Pro Building Tips: Flexible Window Flashing Cuts Moisture Penetration

If window flashing isn't installed correctly, water can leak behind the window and get into walls. New flexible window flashing products now on the market significantly reduce the potential for moisture penetration around windows.
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Installing windows can be tricky. Try it without knowing how to do it right or skip a step, and you run into problems. At a minimum, the warranty will be invalid if the window isn't installed to the manufacturer's specifications. More seriously, if the window flashing is not properly installed, rain water can leak behind the windows and enter walls, where it has the potential to seriously damage the home. Moisture intrusion can lead to mold growth, a cause of unhealthy indoor air. It can also lead to wood rot, which creates structural problems.

A recent paper from the Energy and Environmental Building Association reports that up to 20 percent of all windows leak water. If that's hard to believe, remember that windows are just components assembled from individual elements that are susceptible to leakage at joints.

And if the window itself doesn't leak, most exterior sealants around windows eventually fail. New flexible window flashing products now on the market significantly reduce the potential for moisture penetration around windows.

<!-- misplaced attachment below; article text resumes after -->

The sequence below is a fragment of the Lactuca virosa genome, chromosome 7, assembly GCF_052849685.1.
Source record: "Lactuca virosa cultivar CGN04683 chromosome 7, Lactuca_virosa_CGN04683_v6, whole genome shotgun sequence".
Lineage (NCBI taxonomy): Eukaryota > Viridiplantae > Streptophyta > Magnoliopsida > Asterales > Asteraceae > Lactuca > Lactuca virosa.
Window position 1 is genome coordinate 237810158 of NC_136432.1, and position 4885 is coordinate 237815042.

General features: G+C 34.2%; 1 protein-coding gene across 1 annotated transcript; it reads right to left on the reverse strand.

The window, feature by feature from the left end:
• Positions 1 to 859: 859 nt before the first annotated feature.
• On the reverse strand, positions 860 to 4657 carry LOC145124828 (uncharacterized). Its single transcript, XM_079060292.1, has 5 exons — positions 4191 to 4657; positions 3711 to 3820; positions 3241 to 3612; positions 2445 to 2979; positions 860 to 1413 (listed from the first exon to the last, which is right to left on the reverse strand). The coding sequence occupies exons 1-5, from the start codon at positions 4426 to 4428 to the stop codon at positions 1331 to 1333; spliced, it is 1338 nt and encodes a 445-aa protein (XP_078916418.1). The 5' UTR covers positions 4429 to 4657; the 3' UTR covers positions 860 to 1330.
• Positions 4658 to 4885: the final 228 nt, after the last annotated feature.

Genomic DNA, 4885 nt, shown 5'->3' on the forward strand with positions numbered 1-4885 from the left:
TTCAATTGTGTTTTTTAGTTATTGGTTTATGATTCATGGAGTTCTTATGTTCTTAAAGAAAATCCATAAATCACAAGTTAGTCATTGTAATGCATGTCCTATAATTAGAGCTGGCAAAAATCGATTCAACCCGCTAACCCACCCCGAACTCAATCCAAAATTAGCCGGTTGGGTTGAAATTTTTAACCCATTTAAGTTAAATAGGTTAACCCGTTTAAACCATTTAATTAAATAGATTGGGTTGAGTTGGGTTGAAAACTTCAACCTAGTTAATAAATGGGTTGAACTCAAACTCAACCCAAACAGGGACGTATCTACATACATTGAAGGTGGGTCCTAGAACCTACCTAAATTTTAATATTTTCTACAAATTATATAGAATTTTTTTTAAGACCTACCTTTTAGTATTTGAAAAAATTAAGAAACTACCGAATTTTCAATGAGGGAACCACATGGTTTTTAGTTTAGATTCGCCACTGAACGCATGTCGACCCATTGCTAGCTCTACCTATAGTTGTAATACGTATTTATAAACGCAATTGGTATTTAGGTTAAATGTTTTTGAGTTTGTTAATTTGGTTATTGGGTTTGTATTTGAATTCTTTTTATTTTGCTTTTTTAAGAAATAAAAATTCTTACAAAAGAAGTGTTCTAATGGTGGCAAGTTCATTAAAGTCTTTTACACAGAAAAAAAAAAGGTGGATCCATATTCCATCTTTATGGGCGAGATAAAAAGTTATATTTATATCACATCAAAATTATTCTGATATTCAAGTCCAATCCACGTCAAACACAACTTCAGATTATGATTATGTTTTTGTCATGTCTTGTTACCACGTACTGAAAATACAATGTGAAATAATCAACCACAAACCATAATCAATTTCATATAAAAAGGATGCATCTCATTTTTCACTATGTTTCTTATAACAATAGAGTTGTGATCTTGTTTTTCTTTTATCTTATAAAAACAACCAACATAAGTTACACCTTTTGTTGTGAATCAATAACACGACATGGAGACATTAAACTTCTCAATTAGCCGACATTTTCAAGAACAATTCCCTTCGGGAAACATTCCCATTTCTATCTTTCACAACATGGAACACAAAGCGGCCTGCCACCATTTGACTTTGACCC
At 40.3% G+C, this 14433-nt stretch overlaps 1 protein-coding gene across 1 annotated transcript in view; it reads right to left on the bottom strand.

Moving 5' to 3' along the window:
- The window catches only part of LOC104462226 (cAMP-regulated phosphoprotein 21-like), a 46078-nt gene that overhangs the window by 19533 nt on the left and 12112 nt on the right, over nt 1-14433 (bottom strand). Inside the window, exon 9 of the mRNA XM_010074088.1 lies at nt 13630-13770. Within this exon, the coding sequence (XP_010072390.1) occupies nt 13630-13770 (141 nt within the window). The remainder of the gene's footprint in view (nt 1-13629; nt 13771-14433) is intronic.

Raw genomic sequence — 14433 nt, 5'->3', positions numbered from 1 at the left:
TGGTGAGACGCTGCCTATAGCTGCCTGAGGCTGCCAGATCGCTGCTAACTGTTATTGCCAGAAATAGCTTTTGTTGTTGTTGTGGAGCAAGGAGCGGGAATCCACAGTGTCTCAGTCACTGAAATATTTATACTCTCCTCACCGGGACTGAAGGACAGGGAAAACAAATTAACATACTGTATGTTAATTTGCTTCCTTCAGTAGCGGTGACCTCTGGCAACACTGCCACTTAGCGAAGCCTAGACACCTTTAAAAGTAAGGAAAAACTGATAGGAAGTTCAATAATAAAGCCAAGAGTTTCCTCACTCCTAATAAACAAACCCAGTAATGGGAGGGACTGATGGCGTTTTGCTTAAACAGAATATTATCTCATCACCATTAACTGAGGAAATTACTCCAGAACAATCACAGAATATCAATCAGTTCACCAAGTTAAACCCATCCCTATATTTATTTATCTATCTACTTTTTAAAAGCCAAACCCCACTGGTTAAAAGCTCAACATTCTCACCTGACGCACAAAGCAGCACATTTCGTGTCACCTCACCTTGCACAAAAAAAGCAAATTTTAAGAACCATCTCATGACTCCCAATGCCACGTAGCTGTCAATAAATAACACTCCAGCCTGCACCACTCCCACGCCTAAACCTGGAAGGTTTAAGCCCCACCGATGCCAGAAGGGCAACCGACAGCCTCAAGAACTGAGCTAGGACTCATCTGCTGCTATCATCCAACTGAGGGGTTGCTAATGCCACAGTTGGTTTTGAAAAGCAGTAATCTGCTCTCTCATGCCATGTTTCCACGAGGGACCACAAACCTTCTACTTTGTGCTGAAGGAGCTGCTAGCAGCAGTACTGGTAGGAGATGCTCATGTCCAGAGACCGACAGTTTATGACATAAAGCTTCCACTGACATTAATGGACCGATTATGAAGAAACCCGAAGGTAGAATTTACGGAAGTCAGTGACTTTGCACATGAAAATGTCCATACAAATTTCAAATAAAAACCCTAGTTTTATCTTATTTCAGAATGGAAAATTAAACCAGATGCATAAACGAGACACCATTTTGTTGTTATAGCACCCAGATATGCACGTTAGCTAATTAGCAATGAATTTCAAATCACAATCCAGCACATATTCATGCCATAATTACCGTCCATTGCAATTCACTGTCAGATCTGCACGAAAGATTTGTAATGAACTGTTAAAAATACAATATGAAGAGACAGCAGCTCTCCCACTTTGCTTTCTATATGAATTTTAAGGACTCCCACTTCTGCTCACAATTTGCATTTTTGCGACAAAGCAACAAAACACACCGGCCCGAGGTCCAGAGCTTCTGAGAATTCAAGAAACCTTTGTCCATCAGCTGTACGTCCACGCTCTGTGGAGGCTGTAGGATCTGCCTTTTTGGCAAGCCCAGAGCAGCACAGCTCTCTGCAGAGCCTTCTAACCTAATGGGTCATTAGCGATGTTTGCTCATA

Good window-flashing techniques must be integrated with the wall moisture drainage plane and can vary by climate. When choosing a flashing material for a northern climate, check product specifications to understand any installation limitations the flashing may have during cold weather. For example, the flashing may only provide good adhesion above a certain temperature or may require additional fastening.

For hot and humid climates, the following six steps illustrate the preferred method of flashing windows for a home with housewrap and plywood or OSB wall sheathing:

Following these steps will minimize the potential for moisture intrusion and contribute to a quality home. Planning for frequent inspections is also important to ensure the windows are installed properly.

For more information visit:

  • Lstiburek, J.W. (2002). Water Management Guide. Energy and Minneapolis, Minn.:  Energy and Environmental Building Association
  • U.S. DOE
  • Standard Practice for Installation of Exterior Windows, Doors, and Skylights. ASTM E2112-01, September 2002. West Conshohocken, Pa.

This information is taken from Building America's Builders and Buyers Buyers Handbook for Improving New Home Efficiency, Comfort, and Durability in the Hot and Humid Climate, one of a series that focuses on best practices for all U.S. climate zones. Building America's system design recommendations and process improvements can help all builders interested in re-engineering their home designs to achieve high performance. This best practices handbook helps builders develop durable, comfortable homes that achieve 30 percent energy savings in space conditioning and water heating in hot and humid climates. The handbook contains chapters for every member of the builder's team — from managers to site planners to designers, site supervisors, the trades, and marketers. There is also a chapter to help homeowners select the best systems for their new home.

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